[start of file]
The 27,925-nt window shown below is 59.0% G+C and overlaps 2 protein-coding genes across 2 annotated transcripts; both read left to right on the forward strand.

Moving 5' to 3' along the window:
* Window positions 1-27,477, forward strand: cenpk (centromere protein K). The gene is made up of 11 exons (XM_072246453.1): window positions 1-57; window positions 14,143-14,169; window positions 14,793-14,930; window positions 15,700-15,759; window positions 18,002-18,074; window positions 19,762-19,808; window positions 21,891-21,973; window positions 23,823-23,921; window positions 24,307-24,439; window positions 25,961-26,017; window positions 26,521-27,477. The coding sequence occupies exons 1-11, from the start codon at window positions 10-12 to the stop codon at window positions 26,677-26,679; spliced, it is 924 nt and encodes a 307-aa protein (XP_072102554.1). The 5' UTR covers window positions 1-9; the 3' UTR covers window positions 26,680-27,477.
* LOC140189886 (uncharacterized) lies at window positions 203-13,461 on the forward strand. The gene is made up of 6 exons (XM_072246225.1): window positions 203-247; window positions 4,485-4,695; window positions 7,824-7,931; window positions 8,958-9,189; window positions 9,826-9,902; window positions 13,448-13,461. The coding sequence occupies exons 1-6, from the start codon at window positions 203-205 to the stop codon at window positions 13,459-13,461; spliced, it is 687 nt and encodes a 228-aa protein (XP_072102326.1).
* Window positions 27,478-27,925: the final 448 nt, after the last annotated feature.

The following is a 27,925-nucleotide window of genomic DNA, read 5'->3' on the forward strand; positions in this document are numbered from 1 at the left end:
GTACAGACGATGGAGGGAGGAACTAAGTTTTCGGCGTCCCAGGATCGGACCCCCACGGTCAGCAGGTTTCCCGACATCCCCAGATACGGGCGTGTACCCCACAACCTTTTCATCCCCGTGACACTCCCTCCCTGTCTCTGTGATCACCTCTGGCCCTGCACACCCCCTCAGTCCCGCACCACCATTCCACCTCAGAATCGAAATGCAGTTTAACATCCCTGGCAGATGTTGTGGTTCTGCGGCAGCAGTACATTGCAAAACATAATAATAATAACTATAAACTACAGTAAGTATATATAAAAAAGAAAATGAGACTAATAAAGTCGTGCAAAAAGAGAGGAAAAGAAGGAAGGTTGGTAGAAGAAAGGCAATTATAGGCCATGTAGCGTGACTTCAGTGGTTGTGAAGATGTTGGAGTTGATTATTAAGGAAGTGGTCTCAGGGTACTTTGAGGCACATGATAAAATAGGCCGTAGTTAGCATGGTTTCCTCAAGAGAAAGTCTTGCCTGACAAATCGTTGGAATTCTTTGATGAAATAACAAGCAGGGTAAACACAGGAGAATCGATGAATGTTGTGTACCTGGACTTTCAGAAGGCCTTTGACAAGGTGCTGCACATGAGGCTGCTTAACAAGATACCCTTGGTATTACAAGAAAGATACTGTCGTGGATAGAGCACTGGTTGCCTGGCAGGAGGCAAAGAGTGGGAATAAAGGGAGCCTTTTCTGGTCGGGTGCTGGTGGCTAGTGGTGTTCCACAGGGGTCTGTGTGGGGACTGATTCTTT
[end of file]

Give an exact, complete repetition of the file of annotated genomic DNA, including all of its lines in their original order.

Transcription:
The 27,925-nt window shown below is 59.0% G+C and overlaps 2 protein-coding genes across 2 annotated transcripts; both read left to right on the forward strand.

Moving 5' to 3' along the window:
* Window positions 1-27,477, forward strand: cenpk (centromere protein K). The gene is made up of 11 exons (XM_072246453.1): window positions 1-57; window positions 14,143-14,169; window positions 14,793-14,930; window positions 15,700-15,759; window positions 18,002-18,074; window positions 19,762-19,808; window positions 21,891-21,973; window positions 23,823-23,921; window positions 24,307-24,439; window positions 25,961-26,017; window positions 26,521-27,477. The coding sequence occupies exons 1-11, from the start codon at window positions 10-12 to the stop codon at window positions 26,677-26,679; spliced, it is 924 nt and encodes a 307-aa protein (XP_072102554.1). The 5' UTR covers window positions 1-9; the 3' UTR covers window positions 26,680-27,477.
* LOC140189886 (uncharacterized) lies at window positions 203-13,461 on the forward strand. The gene is made up of 6 exons (XM_072246225.1): window positions 203-247; window positions 4,485-4,695; window positions 7,824-7,931; window positions 8,958-9,189; window positions 9,826-9,902; window positions 13,448-13,461. The coding sequence occupies exons 1-6, from the start codon at window positions 203-205 to the stop codon at window positions 13,459-13,461; spliced, it is 687 nt and encodes a 228-aa protein (XP_072102326.1).
* Window positions 27,478-27,925: the final 448 nt, after the last annotated feature.

The following is a 27,925-nucleotide window of genomic DNA, read 5'->3' on the forward strand; positions in this document are numbered from 1 at the left end:
GTACAGACGATGGAGGGAGGAACTAAGTTTTCGGCGTCCCAGGATCGGACCCCCACGGTCAGCAGGTTTCCCGACATCCCCAGATACGGGCGTGTACCCCACAACCTTTTCATCCCCGTGACACTCCCTCCCTGTCTCTGTGATCACCTCTGGCCCTGCACACCCCCTCAGTCCCGCACCACCATTCCACCTCAGAATCGAAATGCAGTTTAACATCCCTGGCAGATGTTGTGGTTCTGCGGCAGCAGTACATTGCAAAACATAATAATAATAACTATAAACTACAGTAAGTATATATAAAAAAGAAAATGAGACTAATAAAGTCGTGCAAAAAGAGAGGAAAAGAAGGAAGGTTGGTAGAAGAAAGGCAATTATAGGCCATGTAGCGTGACTTCAGTGGTTGTGAAGATGTTGGAGTTGATTATTAAGGAAGTGGTCTCAGGGTACTTTGAGGCACATGATAAAATAGGCCGTAGTTAGCATGGTTTCCTCAAGAGAAAGTCTTGCCTGACAAATCGTTGGAATTCTTTGATGAAATAACAAGCAGGGTAAACACAGGAGAATCGATGAATGTTGTGTACCTGGACTTTCAGAAGGCCTTTGACAAGGTGCTGCACATGAGGCTGCTTAACAAGATACCCTTGGTATTACAAGAAAGATACTGTCGTGGATAGAGCACTGGTTGCCTGGCAGGAGGCAAAGAGTGGGAATAAAGGGAGCCTTTTCTGGTCGGGTGCTGGTGGCTAGTGGTGTTCCACAGGGGTCTGTGTGGGGACTGATTCTTT